ARF6 regulated the lipid peroxidation sensitivity to erastin via GPX4
Since erastin directly targets GPX4 and our findings suggest that ARF6 has an effect on the severity of lipid peroxidation produced by erastin, we then examined whether ARF6 is involved in the regulation of GPX4 expression. The results showed that the level of GPX4 protein was increased in ARF6-knockdown cells (Figure 3A). Moreover, after erastin stimulation, ARF6-knockdown cells exhibited a significant increase in GPX4 messenger RNA (mRNA) (Figure 3B). We then aimed to determine whether ARF6 has an effect on erastin sensitivity via the inhibition of ACSL4. The subsequent experiments demonstrated that the knockdown of ARF6 significantly reduced the downregulation of GSH after erastin stimulation (Figure 3C). Furthermore, cells in which ARF6 was knocked down showed lower elevation of reactive oxygen species (ROS) after erastin stimulation (Figure 3D). GSH, ROS, and lipid peroxidation are significant markers of ferroptosis, and our experiments soundly confirmed that knockdown of ARF6 reduced the extent to which erastin induced ferroptosis in the GC cell lines.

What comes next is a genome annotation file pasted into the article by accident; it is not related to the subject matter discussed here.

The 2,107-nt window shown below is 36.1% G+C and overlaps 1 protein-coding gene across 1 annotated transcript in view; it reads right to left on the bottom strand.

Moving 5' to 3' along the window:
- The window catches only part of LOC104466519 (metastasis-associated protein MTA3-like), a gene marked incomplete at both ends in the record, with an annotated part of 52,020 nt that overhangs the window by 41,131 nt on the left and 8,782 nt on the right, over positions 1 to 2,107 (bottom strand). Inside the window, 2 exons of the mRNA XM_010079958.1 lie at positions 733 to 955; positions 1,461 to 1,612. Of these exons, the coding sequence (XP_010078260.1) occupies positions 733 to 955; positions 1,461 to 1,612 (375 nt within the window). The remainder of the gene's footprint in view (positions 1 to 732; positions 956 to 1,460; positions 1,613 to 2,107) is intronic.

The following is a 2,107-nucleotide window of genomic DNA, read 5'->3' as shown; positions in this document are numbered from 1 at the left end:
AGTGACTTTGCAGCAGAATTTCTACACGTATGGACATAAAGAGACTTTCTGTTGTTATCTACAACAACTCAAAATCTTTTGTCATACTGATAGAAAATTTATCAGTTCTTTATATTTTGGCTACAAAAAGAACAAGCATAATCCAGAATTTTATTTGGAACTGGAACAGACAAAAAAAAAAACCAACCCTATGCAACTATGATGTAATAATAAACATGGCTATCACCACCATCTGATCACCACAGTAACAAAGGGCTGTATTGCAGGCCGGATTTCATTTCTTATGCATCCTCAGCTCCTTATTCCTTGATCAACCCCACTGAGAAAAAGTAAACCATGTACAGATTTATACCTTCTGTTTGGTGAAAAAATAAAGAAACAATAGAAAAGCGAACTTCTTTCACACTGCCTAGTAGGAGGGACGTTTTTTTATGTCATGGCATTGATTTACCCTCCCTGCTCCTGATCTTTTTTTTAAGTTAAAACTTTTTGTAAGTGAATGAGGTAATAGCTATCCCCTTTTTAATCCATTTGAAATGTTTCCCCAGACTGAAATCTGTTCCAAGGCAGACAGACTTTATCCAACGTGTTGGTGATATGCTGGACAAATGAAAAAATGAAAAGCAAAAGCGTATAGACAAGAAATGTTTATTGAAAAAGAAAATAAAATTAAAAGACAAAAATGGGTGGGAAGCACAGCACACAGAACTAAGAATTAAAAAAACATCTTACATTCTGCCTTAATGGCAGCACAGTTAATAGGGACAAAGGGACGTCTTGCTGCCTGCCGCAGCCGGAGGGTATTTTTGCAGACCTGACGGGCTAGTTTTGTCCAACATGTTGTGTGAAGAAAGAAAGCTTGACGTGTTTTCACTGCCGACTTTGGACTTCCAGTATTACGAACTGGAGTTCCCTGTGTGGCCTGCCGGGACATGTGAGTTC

ARF6 regulated capecitabine resistance in GC cells